What immunizations/injections does a 1.5-yr old need to be able to travel to Turkey?


Country: Turkey


None if coming from Europe or Asia.. Turkey is fine health wise. Of course one must not be silly enough to expose a child hat age to street food/drinks anywhere.. but otherwise it is all fine.. Have a nice trip to Turkey..

Please check this out..

All information will be very helpfull for you ı am sure..
Have a good trip.
Hülya :)
In Europe they do reccommend a few immunisations for Turkey, but you really dont need to put your 18 month old through any of it. As long as they are covered with the normal injections and you show caution over aspects that you would anywhere, you will not have any problems at all.
Have a lovely time.
Traveling with children in TURKEY

Before you leave, make sure you have the names and contact information for physicians, clinics, and hospitals where you can obtain emergency medical care if needed.

All children should be up-to-date on routine childhood immunizations, as recommended by the American Academy of Pediatrics. Children who are 12 months or older should receive a total of 2 doses of MMR (measles-mumps-rubella) vaccine, separated by at least 28 days, before international travel. Children between the ages of 6 and 11 months should be given a single dose of measles vaccine. MMR vaccine may be given if measles vaccine is not available, though immunization against mumps and rubella is not necessary before age one unless visiting a country where an outbreak is in progress. Children less than one year of age may also need to receive other immunizations ahead of schedule (see the accelerated immunization schedule).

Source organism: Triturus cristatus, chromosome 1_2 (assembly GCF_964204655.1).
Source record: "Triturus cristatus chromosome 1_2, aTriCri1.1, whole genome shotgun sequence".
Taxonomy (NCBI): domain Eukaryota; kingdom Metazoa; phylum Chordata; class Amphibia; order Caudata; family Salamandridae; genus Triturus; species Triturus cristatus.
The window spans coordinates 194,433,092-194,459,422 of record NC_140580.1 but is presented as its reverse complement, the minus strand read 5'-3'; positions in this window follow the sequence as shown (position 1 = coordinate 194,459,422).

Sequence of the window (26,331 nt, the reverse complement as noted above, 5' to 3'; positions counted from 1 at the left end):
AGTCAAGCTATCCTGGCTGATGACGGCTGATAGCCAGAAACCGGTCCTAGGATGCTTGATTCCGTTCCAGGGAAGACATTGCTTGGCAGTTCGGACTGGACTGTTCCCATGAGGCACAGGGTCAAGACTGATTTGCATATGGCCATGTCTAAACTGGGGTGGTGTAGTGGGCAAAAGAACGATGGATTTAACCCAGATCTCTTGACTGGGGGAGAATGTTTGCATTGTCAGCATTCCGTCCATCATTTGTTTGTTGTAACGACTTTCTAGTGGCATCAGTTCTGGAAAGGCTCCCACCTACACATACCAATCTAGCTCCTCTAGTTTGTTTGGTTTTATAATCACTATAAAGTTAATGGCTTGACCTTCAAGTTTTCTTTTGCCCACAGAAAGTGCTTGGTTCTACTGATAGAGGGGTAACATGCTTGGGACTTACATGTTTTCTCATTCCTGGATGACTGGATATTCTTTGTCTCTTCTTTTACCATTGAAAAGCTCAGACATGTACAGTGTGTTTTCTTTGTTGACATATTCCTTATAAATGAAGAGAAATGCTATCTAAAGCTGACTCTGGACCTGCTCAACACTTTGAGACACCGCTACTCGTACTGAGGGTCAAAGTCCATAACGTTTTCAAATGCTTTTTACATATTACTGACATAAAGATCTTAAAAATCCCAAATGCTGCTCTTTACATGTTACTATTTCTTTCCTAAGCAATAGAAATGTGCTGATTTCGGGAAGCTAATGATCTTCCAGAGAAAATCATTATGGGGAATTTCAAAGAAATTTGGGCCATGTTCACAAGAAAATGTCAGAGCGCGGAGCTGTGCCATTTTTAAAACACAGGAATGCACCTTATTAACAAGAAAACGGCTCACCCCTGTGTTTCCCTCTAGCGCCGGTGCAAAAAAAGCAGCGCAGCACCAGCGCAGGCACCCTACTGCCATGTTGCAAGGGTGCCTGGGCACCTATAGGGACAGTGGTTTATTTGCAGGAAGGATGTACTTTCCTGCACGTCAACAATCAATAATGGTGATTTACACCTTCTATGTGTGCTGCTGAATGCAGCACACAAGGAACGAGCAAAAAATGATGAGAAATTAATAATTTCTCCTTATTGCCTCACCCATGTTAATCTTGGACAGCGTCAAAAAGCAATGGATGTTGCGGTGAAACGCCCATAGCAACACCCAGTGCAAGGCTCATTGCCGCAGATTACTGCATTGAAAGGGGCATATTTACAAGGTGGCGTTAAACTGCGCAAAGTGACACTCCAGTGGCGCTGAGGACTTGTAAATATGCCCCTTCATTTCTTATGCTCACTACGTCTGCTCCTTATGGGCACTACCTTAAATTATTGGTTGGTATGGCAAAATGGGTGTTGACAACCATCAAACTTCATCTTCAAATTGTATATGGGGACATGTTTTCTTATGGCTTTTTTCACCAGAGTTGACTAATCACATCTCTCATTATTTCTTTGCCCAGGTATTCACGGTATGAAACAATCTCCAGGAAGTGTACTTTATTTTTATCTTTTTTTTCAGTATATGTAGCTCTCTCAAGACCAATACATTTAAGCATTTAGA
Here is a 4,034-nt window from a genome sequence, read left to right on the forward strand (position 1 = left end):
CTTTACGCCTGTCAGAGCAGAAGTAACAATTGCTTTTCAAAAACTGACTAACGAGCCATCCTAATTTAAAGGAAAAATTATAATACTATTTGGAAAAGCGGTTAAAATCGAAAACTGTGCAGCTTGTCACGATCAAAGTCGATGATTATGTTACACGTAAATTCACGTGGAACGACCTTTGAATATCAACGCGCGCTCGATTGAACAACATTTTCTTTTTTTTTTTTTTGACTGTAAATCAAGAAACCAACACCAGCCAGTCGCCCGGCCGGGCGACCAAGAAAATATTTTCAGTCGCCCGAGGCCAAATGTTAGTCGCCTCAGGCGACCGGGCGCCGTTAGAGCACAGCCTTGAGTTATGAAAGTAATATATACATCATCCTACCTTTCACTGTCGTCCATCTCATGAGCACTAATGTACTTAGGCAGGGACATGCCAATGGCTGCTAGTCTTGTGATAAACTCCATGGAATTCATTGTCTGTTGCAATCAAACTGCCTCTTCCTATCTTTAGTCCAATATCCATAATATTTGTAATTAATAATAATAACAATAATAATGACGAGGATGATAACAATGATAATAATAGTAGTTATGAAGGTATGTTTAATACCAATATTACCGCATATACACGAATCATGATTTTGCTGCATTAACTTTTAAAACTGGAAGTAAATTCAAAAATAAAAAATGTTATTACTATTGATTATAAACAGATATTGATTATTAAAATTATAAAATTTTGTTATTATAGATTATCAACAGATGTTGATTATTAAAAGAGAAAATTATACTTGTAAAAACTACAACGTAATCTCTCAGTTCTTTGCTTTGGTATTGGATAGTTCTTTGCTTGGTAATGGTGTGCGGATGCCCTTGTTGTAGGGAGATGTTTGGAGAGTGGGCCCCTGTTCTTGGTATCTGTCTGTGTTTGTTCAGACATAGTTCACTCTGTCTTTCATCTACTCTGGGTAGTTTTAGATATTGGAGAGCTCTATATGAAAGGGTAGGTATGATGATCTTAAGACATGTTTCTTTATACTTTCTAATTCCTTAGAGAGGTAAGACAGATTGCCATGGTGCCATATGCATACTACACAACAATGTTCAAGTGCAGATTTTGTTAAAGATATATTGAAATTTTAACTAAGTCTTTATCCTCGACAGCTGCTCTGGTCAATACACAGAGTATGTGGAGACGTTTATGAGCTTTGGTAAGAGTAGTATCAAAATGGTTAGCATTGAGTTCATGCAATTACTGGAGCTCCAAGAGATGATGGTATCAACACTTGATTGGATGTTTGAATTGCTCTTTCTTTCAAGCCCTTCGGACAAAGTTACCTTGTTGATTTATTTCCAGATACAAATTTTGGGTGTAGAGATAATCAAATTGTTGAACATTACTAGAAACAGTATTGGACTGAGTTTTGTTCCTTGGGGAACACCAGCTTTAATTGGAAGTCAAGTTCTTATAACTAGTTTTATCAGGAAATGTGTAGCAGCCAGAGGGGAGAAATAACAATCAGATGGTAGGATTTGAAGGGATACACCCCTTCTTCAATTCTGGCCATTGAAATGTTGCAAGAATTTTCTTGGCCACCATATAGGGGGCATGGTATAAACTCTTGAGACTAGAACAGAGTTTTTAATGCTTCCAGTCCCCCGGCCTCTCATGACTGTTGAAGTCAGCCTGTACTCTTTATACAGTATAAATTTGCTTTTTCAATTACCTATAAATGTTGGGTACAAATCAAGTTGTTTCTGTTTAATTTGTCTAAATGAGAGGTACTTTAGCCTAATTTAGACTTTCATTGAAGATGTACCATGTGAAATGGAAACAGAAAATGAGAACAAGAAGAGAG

The recommendations for malaria prophylaxis are the same for young children as for adults, except that the dosages of chloroquine are lower. DEET-containing insect repellents are not advised for children under age two, so it's especially important to keep children in this age group well-covered to protect them from mosquito bites.

When traveling with young children, be particularly careful about what you allow them to eat and drink (see food and water precautions), because diarrhea can be especially dangerous in this age group and because the vaccines for hepatitis A and typhoid fever, which are transmitted by contaminated food and water, are not approved for children under age two. Baby foods and cows' milk may not be available in developing nations. Only commercially bottled milk with a printed expiration date should be used. Young children should be kept well-hydrated and protected from the sun at all times.

Be sure to pack a medical kit when traveling with children. In addition to the items listed for adults, bring along plenty of disposable diapers, cream for diaper rash, oral replacement salts, and appropriate antibiotics for common childhood infections, such as middle ear infections.

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